Impact: This study may contribute to discovering the mechanism of diabetes-associated pancreatic cancer.
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http://dx.doi.org/10.1158/1055-9965.EPI-20-0275DOI Listing
http://www.ncbi.nlm.nih.gov/pmc/articles/PMC7483330PMC
September 2020

Adult diffuse glioma GWAS by molecular subtype identifies variants in D2HGDH and FAM20C.

Neuro Oncol 2020 11;22(11):1602-1613

Department of Laboratory Medicine and Pathology, Mayo Clinic, Rochester, Minnesota.

Background: Twenty-five germline variants are associated with adult diffuse glioma, and some of these variants have been shown to be associated with particular subtypes of glioma. We hypothesized that additional germline variants could be identified if a genome-wide association study (GWAS) were performed by molecular subtype.

Methods: A total of 1320 glioma cases and 1889 controls were used in the discovery set and 799 glioma cases and 808 controls in the validation set. Glioma cases were classified into molecular subtypes based on combinations of isocitrate dehydrogenase (IDH) mutation, telomerase reverse transcriptase (TERT) promoter mutation, and 1p/19q codeletion. Logistic regression was applied to the discovery and validation sets to test for associations of variants with each of the subtypes. A meta-analysis was subsequently performed using a genome-wide P-value threshold of 5 × 10-8.

Results: Nine variants in or near D-2-hydroxyglutarate dehydrogenase (D2HGDH) on chromosome 2 were genome-wide significant in IDH-mutated glioma (most significant was rs5839764, meta P = 2.82 × 10-10). Further stratifying by 1p/19q codeletion status, one variant in D2HGDH was genome-wide significant in IDH-mutated non-codeleted glioma (rs1106639, meta P = 4.96 × 10-8). Further stratifying by TERT mutation, one variant near FAM20C (family with sequence similarity 20, member C) on chromosome 7 was genome-wide significant in gliomas that have IDH mutation, TERT mutation, and 1p/19q codeletion (rs111976262, meta P = 9.56 × 10-9). Thirty-six variants in or near GMEB2 on chromosome 20 near regulator of telomere elongation helicase 1 (RTEL1) were genome-wide significant in IDH wild-type glioma (most significant was rs4809313, meta P = 2.60 × 10-10).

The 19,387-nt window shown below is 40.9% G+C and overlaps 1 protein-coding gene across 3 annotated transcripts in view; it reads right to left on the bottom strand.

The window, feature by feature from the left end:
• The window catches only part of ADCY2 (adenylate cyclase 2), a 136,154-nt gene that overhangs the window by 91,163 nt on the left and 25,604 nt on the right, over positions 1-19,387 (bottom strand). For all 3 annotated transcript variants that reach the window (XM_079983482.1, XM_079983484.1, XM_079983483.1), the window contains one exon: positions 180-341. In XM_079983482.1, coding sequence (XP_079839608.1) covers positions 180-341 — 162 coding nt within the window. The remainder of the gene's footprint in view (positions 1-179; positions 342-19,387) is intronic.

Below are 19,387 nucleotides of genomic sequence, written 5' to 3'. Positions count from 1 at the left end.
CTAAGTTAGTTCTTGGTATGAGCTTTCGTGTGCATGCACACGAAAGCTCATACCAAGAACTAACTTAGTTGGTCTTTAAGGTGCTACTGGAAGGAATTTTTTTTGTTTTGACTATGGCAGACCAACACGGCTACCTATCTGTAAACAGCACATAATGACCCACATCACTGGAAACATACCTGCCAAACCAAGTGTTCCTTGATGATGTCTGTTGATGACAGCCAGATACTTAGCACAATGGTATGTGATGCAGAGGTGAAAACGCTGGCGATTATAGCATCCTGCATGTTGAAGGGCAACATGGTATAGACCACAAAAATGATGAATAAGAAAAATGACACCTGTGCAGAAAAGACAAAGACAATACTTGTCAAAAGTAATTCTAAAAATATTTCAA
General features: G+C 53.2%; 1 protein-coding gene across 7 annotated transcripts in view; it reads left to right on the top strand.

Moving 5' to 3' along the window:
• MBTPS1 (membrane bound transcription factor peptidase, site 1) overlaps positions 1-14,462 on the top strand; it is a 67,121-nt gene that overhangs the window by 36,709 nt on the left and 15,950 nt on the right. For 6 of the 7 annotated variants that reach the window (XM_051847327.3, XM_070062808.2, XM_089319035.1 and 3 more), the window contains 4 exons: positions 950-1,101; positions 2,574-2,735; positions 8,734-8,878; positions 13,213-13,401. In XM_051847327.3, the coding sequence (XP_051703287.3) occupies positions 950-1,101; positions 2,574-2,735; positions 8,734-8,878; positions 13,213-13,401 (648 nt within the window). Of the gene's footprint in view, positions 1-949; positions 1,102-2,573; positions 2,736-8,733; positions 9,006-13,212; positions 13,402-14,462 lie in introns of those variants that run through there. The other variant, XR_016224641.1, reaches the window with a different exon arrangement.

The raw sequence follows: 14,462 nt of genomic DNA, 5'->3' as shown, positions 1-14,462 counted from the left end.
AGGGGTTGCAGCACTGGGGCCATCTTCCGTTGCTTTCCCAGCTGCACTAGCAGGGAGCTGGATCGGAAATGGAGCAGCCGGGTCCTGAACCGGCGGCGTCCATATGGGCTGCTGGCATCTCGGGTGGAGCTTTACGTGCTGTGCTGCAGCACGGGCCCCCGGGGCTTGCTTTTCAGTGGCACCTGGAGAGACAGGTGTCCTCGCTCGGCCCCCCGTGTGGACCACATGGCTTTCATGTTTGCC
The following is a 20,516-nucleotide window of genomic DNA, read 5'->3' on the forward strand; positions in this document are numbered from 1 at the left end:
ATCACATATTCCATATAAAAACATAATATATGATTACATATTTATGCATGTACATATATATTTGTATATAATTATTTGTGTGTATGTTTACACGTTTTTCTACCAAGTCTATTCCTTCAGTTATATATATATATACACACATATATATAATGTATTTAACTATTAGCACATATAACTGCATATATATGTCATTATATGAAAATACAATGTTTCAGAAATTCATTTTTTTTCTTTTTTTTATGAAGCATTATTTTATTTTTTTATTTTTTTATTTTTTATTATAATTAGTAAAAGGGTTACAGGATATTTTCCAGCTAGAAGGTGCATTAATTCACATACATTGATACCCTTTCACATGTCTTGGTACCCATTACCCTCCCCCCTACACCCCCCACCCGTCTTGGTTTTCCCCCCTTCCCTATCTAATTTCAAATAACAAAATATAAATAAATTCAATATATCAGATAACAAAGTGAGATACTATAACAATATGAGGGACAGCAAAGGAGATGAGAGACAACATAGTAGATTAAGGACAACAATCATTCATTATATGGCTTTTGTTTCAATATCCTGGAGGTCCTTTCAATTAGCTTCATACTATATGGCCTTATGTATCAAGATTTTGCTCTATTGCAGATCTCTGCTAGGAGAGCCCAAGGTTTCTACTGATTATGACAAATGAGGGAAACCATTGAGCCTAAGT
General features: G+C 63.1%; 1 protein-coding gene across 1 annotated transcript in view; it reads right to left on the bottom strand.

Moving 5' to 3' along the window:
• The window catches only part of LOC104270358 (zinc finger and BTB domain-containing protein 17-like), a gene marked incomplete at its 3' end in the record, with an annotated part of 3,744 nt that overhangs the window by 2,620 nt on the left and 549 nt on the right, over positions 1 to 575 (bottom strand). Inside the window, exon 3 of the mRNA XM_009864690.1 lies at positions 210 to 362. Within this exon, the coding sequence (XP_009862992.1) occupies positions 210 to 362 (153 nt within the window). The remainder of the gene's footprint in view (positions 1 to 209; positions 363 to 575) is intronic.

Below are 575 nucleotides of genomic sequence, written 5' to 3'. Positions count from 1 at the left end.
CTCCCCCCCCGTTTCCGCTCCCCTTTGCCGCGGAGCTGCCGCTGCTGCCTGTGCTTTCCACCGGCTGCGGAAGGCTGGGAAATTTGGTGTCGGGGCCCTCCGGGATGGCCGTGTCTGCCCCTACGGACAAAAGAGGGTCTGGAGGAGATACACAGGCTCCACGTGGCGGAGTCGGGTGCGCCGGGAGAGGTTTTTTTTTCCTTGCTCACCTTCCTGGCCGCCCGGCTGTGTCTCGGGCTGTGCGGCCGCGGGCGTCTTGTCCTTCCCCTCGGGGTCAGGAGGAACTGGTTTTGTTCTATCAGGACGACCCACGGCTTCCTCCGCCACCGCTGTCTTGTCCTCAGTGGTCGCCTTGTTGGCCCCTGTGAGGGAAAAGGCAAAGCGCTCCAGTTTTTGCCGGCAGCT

Conclusions: Performing a GWAS by molecular subtype identified 2 new regions and a candidate independent region near RTEL1, which were associated with specific glioma molecular subtypes.
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http://dx.doi.org/10.1093/neuonc/noaa117DOI Listing
http://www.ncbi.nlm.nih.gov/pmc/articles/PMC7690366PMC
November 2020

Lipid Trait Variants and the Risk of Non-Hodgkin Lymphoma Subtypes: A Mendelian Randomization Study.

Cancer Epidemiol Biomarkers Prev 2020 05 27;29(5):1074-1078. Epub 2020 Feb 27.

Emory University, Atlanta, Georgia.

Background: Lipid traits have been inconsistently linked to risk of non-Hodgkin lymphoma (NHL). We examined the association of genetically predicted lipid traits with risk of diffuse large B-cell lymphoma (DLBCL), chronic lymphocytic leukemia (CLL), follicular lymphoma (FL), and marginal zone lymphoma (MZL) using Mendelian randomization (MR) analysis.

Methods: Genome-wide association study data from the InterLymph Consortium were available for 2,661 DLBCLs, 2,179 CLLs, 2,142 FLs, 824 MZLs, and 6,221 controls. SNPs associated ( < 5 × 10) with high-density lipoprotein (HDL, = 164), low-density lipoprotein (LDL, = 137), total cholesterol (TC, = 161), and triglycerides (TG, = 123) were used as instrumental variables (IV), explaining 14.6%, 27.7%, 16.8%, and 12.8% of phenotypic variation, respectively. Associations between each lipid trait and NHL subtype were calculated using the MR inverse variance-weighted method, estimating odds ratios (OR) per standard deviation and 95% confidence intervals (CI).

Results: HDL was positively associated with DLBCL (OR = 1.14; 95% CI, 1.00-1.30) and MZL (OR = 1.09; 95% CI, 1.01-1.18), while TG was inversely associated with MZL risk (OR = 0.90; 95% CI, 0.83-0.99), all at nominal significance ( < 0.05). A positive trend was observed for HDL with FL risk (OR = 1.08; 95% CI, 0.99-1.19; = 0.087). No associations were noteworthy after adjusting for multiple testing.